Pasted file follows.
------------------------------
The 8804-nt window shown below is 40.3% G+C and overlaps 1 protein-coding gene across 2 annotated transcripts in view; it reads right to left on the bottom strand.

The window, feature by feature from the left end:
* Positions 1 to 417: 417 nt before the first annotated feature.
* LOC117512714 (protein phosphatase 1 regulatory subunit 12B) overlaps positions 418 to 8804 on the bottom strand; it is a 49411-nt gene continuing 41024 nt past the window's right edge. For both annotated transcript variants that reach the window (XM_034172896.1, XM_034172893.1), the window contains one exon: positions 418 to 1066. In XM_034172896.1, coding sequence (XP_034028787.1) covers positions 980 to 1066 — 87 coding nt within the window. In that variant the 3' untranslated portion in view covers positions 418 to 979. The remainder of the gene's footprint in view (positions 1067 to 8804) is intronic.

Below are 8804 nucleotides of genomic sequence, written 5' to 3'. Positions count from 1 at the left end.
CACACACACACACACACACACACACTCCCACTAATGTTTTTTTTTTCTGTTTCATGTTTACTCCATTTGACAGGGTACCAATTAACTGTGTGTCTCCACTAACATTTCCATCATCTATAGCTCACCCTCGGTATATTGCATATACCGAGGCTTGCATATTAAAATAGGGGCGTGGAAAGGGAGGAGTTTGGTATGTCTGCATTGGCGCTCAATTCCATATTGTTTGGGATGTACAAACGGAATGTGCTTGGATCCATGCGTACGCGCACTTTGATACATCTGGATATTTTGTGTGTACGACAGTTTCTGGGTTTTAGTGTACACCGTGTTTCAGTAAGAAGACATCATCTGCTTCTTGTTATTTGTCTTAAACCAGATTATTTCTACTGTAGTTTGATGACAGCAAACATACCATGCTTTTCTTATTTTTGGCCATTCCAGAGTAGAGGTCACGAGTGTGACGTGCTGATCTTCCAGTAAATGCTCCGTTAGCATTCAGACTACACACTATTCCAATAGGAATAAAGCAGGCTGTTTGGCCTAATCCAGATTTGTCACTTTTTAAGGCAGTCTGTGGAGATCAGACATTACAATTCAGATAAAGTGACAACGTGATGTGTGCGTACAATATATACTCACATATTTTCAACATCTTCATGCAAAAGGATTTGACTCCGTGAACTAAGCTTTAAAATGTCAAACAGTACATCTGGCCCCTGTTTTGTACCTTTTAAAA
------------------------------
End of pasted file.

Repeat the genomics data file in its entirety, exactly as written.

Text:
The 8804-nt window shown below is 40.3% G+C and overlaps 1 protein-coding gene across 2 annotated transcripts in view; it reads right to left on the bottom strand.

The window, feature by feature from the left end:
* Positions 1 to 417: 417 nt before the first annotated feature.
* LOC117512714 (protein phosphatase 1 regulatory subunit 12B) overlaps positions 418 to 8804 on the bottom strand; it is a 49411-nt gene continuing 41024 nt past the window's right edge. For both annotated transcript variants that reach the window (XM_034172896.1, XM_034172893.1), the window contains one exon: positions 418 to 1066. In XM_034172896.1, coding sequence (XP_034028787.1) covers positions 980 to 1066 — 87 coding nt within the window. In that variant the 3' untranslated portion in view covers positions 418 to 979. The remainder of the gene's footprint in view (positions 1067 to 8804) is intronic.

Below are 8804 nucleotides of genomic sequence, written 5' to 3'. Positions count from 1 at the left end.
CACACACACACACACACACACACACTCCCACTAATGTTTTTTTTTTCTGTTTCATGTTTACTCCATTTGACAGGGTACCAATTAACTGTGTGTCTCCACTAACATTTCCATCATCTATAGCTCACCCTCGGTATATTGCATATACCGAGGCTTGCATATTAAAATAGGGGCGTGGAAAGGGAGGAGTTTGGTATGTCTGCATTGGCGCTCAATTCCATATTGTTTGGGATGTACAAACGGAATGTGCTTGGATCCATGCGTACGCGCACTTTGATACATCTGGATATTTTGTGTGTACGACAGTTTCTGGGTTTTAGTGTACACCGTGTTTCAGTAAGAAGACATCATCTGCTTCTTGTTATTTGTCTTAAACCAGATTATTTCTACTGTAGTTTGATGACAGCAAACATACCATGCTTTTCTTATTTTTGGCCATTCCAGAGTAGAGGTCACGAGTGTGACGTGCTGATCTTCCAGTAAATGCTCCGTTAGCATTCAGACTACACACTATTCCAATAGGAATAAAGCAGGCTGTTTGGCCTAATCCAGATTTGTCACTTTTTAAGGCAGTCTGTGGAGATCAGACATTACAATTCAGATAAAGTGACAACGTGATGTGTGCGTACAATATATACTCACATATTTTCAACATCTTCATGCAAAAGGATTTGACTCCGTGAACTAAGCTTTAAAATGTCAAACAGTACATCTGGCCCCTGTTTTGTACCTTTTAAAA